Hartford Acc. & Indem. Co., Inc. v. AMERICAN COUNTRY CLUB INC.

Annotate this Case

353 So. 2d 1147 (1977)


SC 2293.

Supreme Court of Alabama.

November 18, 1977.

Rehearing Denied January 27, 1978.

Thomas E. Maxwell, Birmingham, for Hartford Acc. & Indem. Co., Inc.

J. N. Holt, Birmingham, for John A. Thames, Trustee in Bankruptcy of American Country Clubs, Inc., et al.

Dan P. Barber, Birmingham, for Isadore Weinstein and Sara A. Weinstein.

*1148 JONES, Justice.

This case involves an appeal from the Circuit Court of Jefferson County which denied Hartford Accident and Indemnity Company's lien claimed upon a leasehold of American Country Clubs, Inc. We affirm.

American contracted with Marsh & Daniel, Inc., a general contracting firm, to perform renovations and improvements upon its leasehold known as the Morris House (a restaurant and lounge located on Morris Avenue in Birmingham). Pursuant to this contract, Hartford entered into a payment performance bond surety relationship for Marsh & Daniel.

Because American was unable to meet its debts to Marsh & Daniel as they came due, Marsh & Daniel assigned all its rights to Hartford on April 23, 1975, and filed a lien statement on April 24. This initial lien statement was insufficient in that it incorrectly stated the owner and description of the property. Suit was filed on April 25, 1975, seeking money damages and enforcement of the lien.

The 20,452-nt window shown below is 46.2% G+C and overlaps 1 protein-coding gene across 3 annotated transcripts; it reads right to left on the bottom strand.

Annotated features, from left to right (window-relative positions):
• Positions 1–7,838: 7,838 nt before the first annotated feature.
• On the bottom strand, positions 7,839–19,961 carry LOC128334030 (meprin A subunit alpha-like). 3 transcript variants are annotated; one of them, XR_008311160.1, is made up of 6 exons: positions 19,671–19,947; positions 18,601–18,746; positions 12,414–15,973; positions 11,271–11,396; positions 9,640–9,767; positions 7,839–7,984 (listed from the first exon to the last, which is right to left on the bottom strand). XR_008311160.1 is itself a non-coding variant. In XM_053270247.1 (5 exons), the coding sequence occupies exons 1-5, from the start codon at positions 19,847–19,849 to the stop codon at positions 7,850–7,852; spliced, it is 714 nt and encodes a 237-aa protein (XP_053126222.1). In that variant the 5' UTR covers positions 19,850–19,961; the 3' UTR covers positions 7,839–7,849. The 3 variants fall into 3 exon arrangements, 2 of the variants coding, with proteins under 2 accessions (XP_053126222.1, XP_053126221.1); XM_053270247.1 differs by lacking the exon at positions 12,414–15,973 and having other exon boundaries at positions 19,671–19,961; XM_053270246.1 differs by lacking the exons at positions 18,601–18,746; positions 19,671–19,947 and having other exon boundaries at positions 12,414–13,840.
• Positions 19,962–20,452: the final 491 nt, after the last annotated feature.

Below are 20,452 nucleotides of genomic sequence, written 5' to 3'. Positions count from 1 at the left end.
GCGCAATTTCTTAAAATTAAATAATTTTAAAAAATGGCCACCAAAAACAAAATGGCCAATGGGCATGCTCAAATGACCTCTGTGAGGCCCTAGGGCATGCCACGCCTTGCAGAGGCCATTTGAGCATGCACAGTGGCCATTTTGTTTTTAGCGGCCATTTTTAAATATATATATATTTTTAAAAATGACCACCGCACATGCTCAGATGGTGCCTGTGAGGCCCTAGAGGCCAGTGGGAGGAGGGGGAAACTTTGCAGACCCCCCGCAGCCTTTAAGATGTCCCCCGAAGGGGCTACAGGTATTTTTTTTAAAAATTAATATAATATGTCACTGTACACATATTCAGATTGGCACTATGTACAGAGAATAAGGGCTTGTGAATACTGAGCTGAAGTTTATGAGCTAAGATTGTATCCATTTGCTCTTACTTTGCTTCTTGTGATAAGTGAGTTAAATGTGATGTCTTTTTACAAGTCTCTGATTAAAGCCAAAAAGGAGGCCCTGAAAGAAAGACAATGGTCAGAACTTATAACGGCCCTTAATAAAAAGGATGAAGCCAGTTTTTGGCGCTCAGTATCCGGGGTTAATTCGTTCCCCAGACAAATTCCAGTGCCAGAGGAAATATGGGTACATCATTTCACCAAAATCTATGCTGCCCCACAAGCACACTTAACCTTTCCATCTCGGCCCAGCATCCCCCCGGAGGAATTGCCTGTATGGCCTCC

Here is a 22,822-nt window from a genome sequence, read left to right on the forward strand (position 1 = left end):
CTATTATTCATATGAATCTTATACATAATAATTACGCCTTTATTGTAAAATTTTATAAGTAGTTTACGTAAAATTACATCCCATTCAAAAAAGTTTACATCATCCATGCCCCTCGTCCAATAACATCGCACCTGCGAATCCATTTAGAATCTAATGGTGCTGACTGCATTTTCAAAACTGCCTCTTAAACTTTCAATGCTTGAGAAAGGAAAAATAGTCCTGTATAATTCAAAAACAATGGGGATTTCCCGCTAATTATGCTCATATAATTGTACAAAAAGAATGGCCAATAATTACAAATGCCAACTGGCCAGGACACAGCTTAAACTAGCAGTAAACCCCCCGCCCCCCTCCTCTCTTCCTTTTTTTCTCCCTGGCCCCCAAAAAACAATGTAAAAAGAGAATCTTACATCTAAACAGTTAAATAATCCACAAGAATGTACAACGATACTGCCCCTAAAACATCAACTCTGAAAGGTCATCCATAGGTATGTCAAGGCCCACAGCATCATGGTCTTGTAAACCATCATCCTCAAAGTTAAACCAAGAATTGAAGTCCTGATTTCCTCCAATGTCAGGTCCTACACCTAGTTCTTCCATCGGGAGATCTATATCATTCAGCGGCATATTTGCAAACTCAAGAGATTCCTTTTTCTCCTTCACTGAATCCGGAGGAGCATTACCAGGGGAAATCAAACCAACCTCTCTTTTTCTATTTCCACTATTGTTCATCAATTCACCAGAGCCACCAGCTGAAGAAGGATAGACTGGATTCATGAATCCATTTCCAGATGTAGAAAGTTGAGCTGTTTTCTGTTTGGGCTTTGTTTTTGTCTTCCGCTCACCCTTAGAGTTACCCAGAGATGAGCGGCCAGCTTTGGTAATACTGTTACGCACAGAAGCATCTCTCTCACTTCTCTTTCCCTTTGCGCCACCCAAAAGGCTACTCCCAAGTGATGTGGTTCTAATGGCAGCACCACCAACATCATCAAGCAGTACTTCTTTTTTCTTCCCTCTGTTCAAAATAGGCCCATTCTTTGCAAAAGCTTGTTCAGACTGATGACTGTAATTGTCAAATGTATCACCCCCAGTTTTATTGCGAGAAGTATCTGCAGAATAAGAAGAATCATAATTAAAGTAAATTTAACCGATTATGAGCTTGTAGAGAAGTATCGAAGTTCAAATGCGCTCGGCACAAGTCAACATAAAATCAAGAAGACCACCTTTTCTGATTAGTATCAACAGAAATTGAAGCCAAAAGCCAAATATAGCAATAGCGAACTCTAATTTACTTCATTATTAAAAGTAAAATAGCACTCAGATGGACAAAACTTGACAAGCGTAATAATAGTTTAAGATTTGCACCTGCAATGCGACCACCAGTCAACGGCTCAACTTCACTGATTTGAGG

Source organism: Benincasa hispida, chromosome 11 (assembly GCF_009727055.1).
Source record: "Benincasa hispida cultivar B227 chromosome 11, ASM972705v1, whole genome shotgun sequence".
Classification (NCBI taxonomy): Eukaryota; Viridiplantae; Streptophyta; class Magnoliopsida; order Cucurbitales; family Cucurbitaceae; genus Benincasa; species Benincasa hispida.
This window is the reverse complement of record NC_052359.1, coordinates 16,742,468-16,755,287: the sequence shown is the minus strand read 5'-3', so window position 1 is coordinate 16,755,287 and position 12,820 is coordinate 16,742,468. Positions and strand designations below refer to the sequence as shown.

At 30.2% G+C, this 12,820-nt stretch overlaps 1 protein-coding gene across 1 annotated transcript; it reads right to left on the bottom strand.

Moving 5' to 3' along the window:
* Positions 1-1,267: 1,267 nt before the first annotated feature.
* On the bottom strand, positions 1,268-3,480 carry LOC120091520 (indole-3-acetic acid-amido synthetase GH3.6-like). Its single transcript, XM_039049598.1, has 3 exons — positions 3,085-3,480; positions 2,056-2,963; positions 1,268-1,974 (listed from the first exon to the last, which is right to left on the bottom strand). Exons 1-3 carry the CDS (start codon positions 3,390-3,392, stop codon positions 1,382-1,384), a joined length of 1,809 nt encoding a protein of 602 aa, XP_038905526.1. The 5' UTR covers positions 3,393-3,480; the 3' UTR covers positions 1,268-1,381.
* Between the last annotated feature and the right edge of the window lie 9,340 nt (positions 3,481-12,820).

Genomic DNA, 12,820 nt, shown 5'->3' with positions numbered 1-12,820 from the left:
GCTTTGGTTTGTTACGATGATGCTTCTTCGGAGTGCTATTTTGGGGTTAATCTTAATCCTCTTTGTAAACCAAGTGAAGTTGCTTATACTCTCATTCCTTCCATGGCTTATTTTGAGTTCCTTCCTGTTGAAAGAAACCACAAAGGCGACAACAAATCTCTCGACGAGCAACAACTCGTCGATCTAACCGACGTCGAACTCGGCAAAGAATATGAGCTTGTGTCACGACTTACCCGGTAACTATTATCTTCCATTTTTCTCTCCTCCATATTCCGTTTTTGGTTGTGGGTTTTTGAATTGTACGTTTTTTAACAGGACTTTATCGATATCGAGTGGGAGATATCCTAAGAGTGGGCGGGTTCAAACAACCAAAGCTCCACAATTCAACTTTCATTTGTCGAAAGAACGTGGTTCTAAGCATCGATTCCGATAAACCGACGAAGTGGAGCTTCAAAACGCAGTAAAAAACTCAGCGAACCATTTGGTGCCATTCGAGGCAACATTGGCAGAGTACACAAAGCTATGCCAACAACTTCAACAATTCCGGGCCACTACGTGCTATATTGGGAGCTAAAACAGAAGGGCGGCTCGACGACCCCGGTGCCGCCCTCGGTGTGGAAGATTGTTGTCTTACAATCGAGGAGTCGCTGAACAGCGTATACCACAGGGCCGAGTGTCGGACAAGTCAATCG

On August 18, the lien statement was amended to include Isadore and Sara Weinstein as the owners of the premises. The statement was amended again on September 9, 1975, to correctly state the legal description of one of the parcels of land involved.

American filed a voluntary petition in bankruptcy on October 7, 1975. On November 25, the Honorable Steven B. Coleman, Bankruptcy Judge, granted leave for Hartford to proceed in Circuit Court to determine the validity and amount of the lien claimed.

The trial Court held that American was indebted to Hartford in the amount of $95,924.77, but that it was not entitled to a lien. The refusal to recognize the lien was based upon the Court's holding that no effective lien was filed until the September 9 amendment; that the evidence failed to show the date the debt matured or the date of last performance by Marsh & Daniel; and, that the evidence failed to show the parcel where the Morris House was located.

The term "mechanic's lien" is the generic name for any lien on realty in favor of persons furnishing labor or materials in, or for, the erection of buildings, or for the making of improvements on realty. Emanuel v. Underwood Coal & Supply Co., 244 Ala. 436, 14 So. 2d 151 (1943). When this lien is upon a building on leased property, as here, it extends only to the leasehold and the improvements. Tit. 33, § 39, Code.

The requirements of a mechanic's or materialman's lien are found in Tit. 33, §§ 37 et seq., Code. These requirements include the filing of a lien statement containing the amount secured by the lien; a description of the property; and the name of the owner or proprietor of the property in question. Tit. 33, § 41, Code. Furthermore, § 42 indicates that to be effective, the statement must not be filed more than six months "after the last item of work or labor has been performed."